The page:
On Episode 1 of Hyperlink Radio, Janna Maron, Editorial Director at Winning Edits, sits down with Matt Gartland, CEO at Winning Edits, to explore the evolving culture of commerce.
Janna and Matt explore the far-reaching influence of brands and products, from their experiences as kids (Teenage Mutant Ninja Turtle mania, generic cereals versus General Mills behemoths) to their experiences as autonomous and brand-conscious adults. These days, they’re focusing more on core values, environmental impact, and the social awareness thrust of many modern, forward-thinking brands.
Thanks for listening to Hyperlink Radio! Be sure to read the full article companion to this episode, The Culture of Commerce, on our Medium channel.
This post comes from guest writer Jennifer Snyder who attempts to live her life and approach her work from a place of abundance. She sometimes fails, but she also believes that the magic is often found in the attempt.
Tell us if these phrases sound familiar:
“There’s never enough time to get it all done. How does anyone get everything done?”
“How on earth am I supposed to land that big press interview over that other author?”
“I tested my idea, but what if nobody buys my product?”
“What if my book never sees the light of day?”
We’ve all been there. We’ve all told ourselves that our competitors are faster, better, and luckier than us. We’ve convinced ourselves that we’ll never reach that deadline. We’ve worried that work would dry up.
This post comes from guest writer Jennifer Snyder, whose career has been forged around embracing and supporting community.
Regardless of what type of business you have or the types of content you create, those who buy your products, sign up for your services, and read what you write are important. Here at Winning Edits, we see everyone who interacts with your business in any way as a valuable member of your community.
Building and nurturing a community is largely based on how you can help your target audience, but asking your community for feedback is a great way to not only understand their needs and better serve them, but also to keep that audience engaged in your process.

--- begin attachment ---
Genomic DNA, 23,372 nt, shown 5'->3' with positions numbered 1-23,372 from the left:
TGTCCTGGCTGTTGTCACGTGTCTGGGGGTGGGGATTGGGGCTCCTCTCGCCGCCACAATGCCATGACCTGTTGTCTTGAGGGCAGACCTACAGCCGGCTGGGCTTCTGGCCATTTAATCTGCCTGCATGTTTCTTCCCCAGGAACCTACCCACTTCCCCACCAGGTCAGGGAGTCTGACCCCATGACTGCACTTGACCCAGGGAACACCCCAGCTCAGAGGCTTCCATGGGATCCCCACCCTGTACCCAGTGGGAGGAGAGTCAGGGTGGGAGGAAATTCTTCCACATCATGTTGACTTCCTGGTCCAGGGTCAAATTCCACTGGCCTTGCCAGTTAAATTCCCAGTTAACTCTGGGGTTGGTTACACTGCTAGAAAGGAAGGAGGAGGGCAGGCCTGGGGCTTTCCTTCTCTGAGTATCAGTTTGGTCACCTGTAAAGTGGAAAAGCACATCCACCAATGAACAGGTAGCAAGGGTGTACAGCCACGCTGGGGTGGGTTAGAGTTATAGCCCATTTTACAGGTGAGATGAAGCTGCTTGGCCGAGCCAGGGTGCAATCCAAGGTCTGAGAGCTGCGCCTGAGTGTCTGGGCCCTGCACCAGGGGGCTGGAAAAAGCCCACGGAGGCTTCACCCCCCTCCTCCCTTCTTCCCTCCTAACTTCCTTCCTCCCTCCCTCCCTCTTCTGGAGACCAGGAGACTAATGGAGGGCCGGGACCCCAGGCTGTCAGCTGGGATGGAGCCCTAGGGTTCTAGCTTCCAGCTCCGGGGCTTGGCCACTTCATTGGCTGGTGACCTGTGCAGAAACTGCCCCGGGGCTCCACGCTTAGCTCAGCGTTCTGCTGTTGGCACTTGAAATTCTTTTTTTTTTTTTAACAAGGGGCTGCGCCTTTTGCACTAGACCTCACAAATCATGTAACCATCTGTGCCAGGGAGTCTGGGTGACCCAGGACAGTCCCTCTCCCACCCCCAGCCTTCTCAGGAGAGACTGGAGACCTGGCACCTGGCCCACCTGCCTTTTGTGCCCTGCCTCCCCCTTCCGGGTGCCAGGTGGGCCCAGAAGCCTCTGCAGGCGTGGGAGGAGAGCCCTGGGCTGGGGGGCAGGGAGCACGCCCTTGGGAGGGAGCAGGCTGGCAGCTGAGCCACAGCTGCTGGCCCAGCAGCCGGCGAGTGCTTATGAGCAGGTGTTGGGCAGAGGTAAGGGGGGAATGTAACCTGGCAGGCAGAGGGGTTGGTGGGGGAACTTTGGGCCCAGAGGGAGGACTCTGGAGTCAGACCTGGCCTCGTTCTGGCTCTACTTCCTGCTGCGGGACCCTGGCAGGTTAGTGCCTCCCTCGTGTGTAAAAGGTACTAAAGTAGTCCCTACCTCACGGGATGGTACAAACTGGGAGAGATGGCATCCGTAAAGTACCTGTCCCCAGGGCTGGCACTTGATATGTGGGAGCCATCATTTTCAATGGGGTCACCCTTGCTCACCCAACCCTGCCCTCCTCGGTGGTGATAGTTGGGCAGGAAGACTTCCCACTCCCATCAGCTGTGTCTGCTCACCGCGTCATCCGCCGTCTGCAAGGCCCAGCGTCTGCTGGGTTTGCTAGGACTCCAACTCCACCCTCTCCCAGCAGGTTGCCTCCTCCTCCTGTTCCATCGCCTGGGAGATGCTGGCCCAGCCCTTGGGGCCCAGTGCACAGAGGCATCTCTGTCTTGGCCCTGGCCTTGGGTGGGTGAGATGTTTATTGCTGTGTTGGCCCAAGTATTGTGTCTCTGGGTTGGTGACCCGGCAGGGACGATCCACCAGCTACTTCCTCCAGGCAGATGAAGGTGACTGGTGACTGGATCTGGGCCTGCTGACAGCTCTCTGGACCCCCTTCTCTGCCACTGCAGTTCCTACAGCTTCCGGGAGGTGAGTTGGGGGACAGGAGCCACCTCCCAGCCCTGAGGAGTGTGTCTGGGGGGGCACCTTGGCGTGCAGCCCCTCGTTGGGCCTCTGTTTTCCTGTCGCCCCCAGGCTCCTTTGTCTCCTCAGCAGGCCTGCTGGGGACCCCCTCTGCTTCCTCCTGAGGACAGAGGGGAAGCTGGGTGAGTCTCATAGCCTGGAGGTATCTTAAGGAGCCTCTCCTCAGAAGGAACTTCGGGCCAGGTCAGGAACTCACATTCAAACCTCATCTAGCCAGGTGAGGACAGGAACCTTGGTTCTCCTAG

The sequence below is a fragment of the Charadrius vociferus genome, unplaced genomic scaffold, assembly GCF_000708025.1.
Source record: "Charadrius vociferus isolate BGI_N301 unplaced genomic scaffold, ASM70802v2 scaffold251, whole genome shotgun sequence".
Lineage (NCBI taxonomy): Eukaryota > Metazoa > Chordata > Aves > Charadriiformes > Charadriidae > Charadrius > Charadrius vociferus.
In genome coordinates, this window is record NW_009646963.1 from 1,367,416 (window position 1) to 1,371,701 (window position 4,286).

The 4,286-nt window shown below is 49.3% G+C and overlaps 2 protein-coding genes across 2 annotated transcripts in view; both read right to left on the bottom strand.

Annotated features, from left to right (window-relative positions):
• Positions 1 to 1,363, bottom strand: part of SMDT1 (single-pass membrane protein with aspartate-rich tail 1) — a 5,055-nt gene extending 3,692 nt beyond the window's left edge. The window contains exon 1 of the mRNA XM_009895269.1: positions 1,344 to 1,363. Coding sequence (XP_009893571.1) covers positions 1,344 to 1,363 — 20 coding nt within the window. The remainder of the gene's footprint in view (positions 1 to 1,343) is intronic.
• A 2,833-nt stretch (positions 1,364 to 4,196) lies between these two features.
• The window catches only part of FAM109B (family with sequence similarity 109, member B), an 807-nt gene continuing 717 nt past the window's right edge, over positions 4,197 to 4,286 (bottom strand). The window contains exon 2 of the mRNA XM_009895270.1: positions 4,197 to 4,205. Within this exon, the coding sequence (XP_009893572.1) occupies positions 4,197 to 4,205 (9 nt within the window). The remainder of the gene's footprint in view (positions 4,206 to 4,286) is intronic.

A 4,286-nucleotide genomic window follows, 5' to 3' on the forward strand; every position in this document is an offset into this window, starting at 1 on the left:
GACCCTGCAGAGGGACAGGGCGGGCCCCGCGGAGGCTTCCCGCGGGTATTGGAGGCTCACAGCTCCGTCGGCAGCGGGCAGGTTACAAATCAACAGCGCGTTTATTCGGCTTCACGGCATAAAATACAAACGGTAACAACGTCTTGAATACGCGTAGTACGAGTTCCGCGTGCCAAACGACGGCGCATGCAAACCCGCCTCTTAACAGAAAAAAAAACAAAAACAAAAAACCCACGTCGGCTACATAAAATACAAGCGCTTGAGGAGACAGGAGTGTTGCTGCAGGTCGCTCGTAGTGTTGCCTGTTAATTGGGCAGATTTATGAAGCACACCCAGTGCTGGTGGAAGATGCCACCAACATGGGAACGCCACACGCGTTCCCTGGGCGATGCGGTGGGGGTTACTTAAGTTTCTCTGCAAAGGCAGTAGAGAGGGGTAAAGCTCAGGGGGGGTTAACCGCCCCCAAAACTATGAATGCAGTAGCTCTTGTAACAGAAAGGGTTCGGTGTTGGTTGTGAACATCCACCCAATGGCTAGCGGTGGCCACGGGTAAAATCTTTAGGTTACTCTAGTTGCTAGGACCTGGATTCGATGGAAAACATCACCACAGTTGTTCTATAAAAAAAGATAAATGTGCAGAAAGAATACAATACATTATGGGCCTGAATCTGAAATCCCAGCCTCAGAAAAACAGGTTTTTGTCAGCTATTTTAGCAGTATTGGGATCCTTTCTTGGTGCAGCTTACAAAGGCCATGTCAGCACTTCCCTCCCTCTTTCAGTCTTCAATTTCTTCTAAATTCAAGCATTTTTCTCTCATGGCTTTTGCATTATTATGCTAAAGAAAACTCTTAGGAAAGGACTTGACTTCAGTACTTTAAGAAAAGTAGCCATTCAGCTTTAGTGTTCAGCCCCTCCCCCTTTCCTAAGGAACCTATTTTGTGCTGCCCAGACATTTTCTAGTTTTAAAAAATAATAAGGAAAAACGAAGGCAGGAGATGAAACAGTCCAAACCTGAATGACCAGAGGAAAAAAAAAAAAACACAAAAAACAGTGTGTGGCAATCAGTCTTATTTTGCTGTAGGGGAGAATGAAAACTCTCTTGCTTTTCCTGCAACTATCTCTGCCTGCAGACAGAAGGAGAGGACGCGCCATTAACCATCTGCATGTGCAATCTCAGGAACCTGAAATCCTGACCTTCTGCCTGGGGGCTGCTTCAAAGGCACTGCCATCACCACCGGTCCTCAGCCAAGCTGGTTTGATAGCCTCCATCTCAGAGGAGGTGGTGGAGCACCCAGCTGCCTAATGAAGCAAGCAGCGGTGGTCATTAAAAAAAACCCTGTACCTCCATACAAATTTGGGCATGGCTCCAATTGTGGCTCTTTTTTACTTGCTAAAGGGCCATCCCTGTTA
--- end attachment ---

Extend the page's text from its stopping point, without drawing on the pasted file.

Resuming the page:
Sometimes you simply want to know how many people have used a product, where a customer heard about your work, or what your audience wants to see next from you. It’s incredibly important to check in occasionally to see how your community interacts with your work.
The Setup: If you’re looking to collect data for analytical purposes, we highly recommend Typeform (check out ours here) due to its beautiful and easy to use interface. With Typeform, you can set up simple or complex surveys, analyze that data as it comes in, and create reports that can help you move your business forward.
Editor’s Note: I am pleased to feature this interview with Josh Kaufman as part of the Winning Edits Expert Interview Series.
Kaufman specializes in teaching professionals in all industries and disciplines how to master practical business knowledge and skills. His first book, The Personal MBA: Master the Art of Business, is an international best-seller.
Learn more about Kaufman at his website, PersonalMBA.com.
Matt Gartland: Your first book, The Personal MBA, teaches how to master the fundamentals of business without the enormous expenses and time of business school. Such methods, instincts and knowledge are well suited for authors looking to control their own financial destiny. What are the business fundamentals that authors must master, and where should they start?
Josh Kaufman: The best place to start is by learning the fundamentals of business: concepts and relationships that are present in every business, from the smallest garage startup to the largest company in the world. It’s not difficult, and it doesn’t take long.
Editor’s Note: I am pleased to feature this interview with Colin Wright as part of the Winning Edits Expert Interview Series.
Wright is an author, entrepreneur, and full-time traveler. He moves to a new country every four months based on the votes of his readers, and along the way runs businesses and writes.
Matt Gartland: As an independent author and entrepreneur, what do you find most compelling about the business opportunities emerging in the wake of the publishing industry’s transformation?